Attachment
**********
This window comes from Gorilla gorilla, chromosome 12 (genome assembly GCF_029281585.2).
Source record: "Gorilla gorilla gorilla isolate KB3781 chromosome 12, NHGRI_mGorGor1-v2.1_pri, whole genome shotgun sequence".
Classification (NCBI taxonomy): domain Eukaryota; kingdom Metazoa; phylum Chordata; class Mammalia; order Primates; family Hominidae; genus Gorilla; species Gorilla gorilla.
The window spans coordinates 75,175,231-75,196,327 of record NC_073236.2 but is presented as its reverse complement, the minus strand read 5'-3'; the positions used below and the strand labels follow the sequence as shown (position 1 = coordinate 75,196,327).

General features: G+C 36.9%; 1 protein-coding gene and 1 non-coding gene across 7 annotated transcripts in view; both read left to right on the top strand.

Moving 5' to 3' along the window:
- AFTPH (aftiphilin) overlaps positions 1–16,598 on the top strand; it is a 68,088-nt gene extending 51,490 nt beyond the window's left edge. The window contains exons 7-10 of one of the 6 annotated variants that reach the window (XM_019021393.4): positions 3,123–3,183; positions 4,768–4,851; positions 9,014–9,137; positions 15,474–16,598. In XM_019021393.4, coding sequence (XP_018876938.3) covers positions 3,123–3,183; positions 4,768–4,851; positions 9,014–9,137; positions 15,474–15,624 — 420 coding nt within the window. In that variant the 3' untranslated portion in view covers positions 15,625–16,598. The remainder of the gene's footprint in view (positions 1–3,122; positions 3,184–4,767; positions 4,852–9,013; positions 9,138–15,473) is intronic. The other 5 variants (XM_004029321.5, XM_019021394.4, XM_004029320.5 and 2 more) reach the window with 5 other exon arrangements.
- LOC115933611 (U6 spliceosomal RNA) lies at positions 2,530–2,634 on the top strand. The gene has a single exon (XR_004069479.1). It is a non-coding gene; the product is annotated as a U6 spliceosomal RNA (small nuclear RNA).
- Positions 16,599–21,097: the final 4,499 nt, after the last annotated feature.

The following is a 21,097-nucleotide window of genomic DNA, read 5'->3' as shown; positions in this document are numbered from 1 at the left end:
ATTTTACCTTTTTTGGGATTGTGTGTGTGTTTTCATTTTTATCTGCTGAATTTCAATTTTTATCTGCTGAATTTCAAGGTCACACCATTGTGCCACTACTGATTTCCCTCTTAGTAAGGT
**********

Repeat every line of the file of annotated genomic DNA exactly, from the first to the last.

This window comes from Gorilla gorilla, chromosome 12 (genome assembly GCF_029281585.2).
Source record: "Gorilla gorilla gorilla isolate KB3781 chromosome 12, NHGRI_mGorGor1-v2.1_pri, whole genome shotgun sequence".
Classification (NCBI taxonomy): domain Eukaryota; kingdom Metazoa; phylum Chordata; class Mammalia; order Primates; family Hominidae; genus Gorilla; species Gorilla gorilla.
The window spans coordinates 75,175,231-75,196,327 of record NC_073236.2 but is presented as its reverse complement, the minus strand read 5'-3'; the positions used below and the strand labels follow the sequence as shown (position 1 = coordinate 75,196,327).

General features: G+C 36.9%; 1 protein-coding gene and 1 non-coding gene across 7 annotated transcripts in view; both read left to right on the top strand.

Moving 5' to 3' along the window:
- AFTPH (aftiphilin) overlaps positions 1–16,598 on the top strand; it is a 68,088-nt gene extending 51,490 nt beyond the window's left edge. The window contains exons 7-10 of one of the 6 annotated variants that reach the window (XM_019021393.4): positions 3,123–3,183; positions 4,768–4,851; positions 9,014–9,137; positions 15,474–16,598. In XM_019021393.4, coding sequence (XP_018876938.3) covers positions 3,123–3,183; positions 4,768–4,851; positions 9,014–9,137; positions 15,474–15,624 — 420 coding nt within the window. In that variant the 3' untranslated portion in view covers positions 15,625–16,598. The remainder of the gene's footprint in view (positions 1–3,122; positions 3,184–4,767; positions 4,852–9,013; positions 9,138–15,473) is intronic. The other 5 variants (XM_004029321.5, XM_019021394.4, XM_004029320.5 and 2 more) reach the window with 5 other exon arrangements.
- LOC115933611 (U6 spliceosomal RNA) lies at positions 2,530–2,634 on the top strand. The gene has a single exon (XR_004069479.1). It is a non-coding gene; the product is annotated as a U6 spliceosomal RNA (small nuclear RNA).
- Positions 16,599–21,097: the final 4,499 nt, after the last annotated feature.

The following is a 21,097-nucleotide window of genomic DNA, read 5'->3' as shown; positions in this document are numbered from 1 at the left end:
ATTTTACCTTTTTTGGGATTGTGTGTGTGTTTTCATTTTTATCTGCTGAATTTCAATTTTTATCTGCTGAATTTCAAGGTCACACCATTGTGCCACTACTGATTTCCCTCTTAGTAAGGT